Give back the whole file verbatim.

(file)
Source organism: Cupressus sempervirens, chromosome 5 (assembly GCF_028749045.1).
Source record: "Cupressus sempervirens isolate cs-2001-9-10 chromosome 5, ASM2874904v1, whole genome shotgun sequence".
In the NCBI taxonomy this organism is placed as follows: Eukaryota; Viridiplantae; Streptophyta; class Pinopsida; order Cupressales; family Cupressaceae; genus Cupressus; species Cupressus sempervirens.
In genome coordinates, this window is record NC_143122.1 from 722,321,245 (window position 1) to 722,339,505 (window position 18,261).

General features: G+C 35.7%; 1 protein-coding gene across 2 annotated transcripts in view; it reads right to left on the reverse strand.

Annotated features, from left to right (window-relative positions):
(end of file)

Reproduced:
Source organism: Cupressus sempervirens, chromosome 5 (assembly GCF_028749045.1).
Source record: "Cupressus sempervirens isolate cs-2001-9-10 chromosome 5, ASM2874904v1, whole genome shotgun sequence".
In the NCBI taxonomy this organism is placed as follows: Eukaryota; Viridiplantae; Streptophyta; class Pinopsida; order Cupressales; family Cupressaceae; genus Cupressus; species Cupressus sempervirens.
In genome coordinates, this window is record NC_143122.1 from 722,321,245 (window position 1) to 722,339,505 (window position 18,261).

General features: G+C 35.7%; 1 protein-coding gene across 2 annotated transcripts in view; it reads right to left on the reverse strand.

Annotated features, from left to right (window-relative positions):